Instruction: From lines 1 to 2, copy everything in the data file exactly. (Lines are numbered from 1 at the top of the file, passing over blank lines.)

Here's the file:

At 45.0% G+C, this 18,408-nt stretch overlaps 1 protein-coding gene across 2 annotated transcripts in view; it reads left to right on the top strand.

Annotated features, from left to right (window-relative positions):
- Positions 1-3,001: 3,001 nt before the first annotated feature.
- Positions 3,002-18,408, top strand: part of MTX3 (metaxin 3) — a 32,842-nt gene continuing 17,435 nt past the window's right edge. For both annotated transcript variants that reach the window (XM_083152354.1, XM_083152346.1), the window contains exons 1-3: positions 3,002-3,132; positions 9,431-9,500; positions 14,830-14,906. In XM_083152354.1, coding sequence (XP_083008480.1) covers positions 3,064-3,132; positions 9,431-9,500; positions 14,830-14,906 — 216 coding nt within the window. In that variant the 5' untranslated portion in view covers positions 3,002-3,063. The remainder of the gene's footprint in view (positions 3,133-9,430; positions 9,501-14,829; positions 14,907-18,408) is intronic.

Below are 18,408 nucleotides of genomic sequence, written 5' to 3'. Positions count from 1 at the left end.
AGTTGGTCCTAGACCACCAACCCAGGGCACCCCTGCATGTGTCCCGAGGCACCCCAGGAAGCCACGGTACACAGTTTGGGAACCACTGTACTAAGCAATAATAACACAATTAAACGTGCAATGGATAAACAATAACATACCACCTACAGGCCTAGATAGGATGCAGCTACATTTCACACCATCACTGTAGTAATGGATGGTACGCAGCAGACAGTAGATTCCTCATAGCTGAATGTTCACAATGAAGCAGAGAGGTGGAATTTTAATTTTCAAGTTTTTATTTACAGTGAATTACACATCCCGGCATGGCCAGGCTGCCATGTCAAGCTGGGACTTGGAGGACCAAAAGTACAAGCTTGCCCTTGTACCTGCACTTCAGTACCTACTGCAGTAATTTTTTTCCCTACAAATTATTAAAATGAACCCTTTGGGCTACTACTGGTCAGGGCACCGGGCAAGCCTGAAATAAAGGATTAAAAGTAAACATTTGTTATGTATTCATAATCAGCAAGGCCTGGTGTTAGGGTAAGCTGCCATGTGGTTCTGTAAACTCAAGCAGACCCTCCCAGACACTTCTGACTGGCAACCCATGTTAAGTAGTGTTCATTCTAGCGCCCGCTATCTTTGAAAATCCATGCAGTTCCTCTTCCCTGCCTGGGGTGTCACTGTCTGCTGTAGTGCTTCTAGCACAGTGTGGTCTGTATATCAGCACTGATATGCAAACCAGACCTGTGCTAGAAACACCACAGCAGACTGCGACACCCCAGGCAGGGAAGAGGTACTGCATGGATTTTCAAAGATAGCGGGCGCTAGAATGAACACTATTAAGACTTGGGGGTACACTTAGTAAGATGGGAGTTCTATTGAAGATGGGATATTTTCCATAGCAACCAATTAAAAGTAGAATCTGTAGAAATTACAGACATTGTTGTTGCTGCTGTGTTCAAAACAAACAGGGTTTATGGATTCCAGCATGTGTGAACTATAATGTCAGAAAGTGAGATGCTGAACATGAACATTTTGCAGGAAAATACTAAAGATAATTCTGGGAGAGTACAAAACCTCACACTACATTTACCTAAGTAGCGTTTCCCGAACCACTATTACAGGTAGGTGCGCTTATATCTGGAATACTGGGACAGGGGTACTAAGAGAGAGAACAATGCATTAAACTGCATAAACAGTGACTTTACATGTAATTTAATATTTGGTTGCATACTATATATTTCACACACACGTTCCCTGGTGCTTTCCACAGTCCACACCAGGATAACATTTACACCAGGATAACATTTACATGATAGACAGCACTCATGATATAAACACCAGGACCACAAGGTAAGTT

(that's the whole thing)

At 45.0% G+C, this 18,408-nt stretch overlaps 1 protein-coding gene across 2 annotated transcripts in view; it reads left to right on the top strand.

Annotated features, from left to right (window-relative positions):